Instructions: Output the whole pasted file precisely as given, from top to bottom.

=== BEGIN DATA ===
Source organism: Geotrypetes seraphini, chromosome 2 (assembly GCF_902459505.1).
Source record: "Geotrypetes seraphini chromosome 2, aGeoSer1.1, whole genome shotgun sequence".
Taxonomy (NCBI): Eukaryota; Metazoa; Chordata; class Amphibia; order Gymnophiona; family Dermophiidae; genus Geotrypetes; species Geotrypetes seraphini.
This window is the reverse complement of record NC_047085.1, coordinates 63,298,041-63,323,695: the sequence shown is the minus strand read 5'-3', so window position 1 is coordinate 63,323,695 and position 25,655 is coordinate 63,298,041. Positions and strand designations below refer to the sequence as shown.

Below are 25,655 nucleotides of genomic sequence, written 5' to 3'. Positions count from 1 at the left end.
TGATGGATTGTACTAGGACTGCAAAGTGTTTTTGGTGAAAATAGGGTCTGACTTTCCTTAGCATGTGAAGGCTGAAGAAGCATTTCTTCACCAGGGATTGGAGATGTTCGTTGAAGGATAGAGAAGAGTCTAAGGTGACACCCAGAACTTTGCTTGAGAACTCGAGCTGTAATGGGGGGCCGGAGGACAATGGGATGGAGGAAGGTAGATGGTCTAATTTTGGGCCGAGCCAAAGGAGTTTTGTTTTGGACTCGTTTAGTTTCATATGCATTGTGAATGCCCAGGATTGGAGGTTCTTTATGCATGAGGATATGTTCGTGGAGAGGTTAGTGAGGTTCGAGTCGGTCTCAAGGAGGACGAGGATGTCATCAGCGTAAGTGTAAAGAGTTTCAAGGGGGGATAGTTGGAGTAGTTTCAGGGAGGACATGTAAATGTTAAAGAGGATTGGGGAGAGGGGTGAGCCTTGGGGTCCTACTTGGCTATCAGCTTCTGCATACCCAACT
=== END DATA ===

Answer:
Source organism: Geotrypetes seraphini, chromosome 2 (assembly GCF_902459505.1).
Source record: "Geotrypetes seraphini chromosome 2, aGeoSer1.1, whole genome shotgun sequence".
Taxonomy (NCBI): Eukaryota; Metazoa; Chordata; class Amphibia; order Gymnophiona; family Dermophiidae; genus Geotrypetes; species Geotrypetes seraphini.
This window is the reverse complement of record NC_047085.1, coordinates 63,298,041-63,323,695: the sequence shown is the minus strand read 5'-3', so window position 1 is coordinate 63,323,695 and position 25,655 is coordinate 63,298,041. Positions and strand designations below refer to the sequence as shown.

Below are 25,655 nucleotides of genomic sequence, written 5' to 3'. Positions count from 1 at the left end.
TGATGGATTGTACTAGGACTGCAAAGTGTTTTTGGTGAAAATAGGGTCTGACTTTCCTTAGCATGTGAAGGCTGAAGAAGCATTTCTTCACCAGGGATTGGAGATGTTCGTTGAAGGATAGAGAAGAGTCTAAGGTGACACCCAGAACTTTGCTTGAGAACTCGAGCTGTAATGGGGGGCCGGAGGACAATGGGATGGAGGAAGGTAGATGGTCTAATTTTGGGCCGAGCCAAAGGAGTTTTGTTTTGGACTCGTTTAGTTTCATATGCATTGTGAATGCCCAGGATTGGAGGTTCTTTATGCATGAGGATATGTTCGTGGAGAGGTTAGTGAGGTTCGAGTCGGTCTCAAGGAGGACGAGGATGTCATCAGCGTAAGTGTAAAGAGTTTCAAGGGGGGATAGTTGGAGTAGTTTCAGGGAGGACATGTAAATGTTAAAGAGGATTGGGGAGAGGGGTGAGCCTTGGGGTCCTACTTGGCTATCAGCTTCTGCATACCCAACT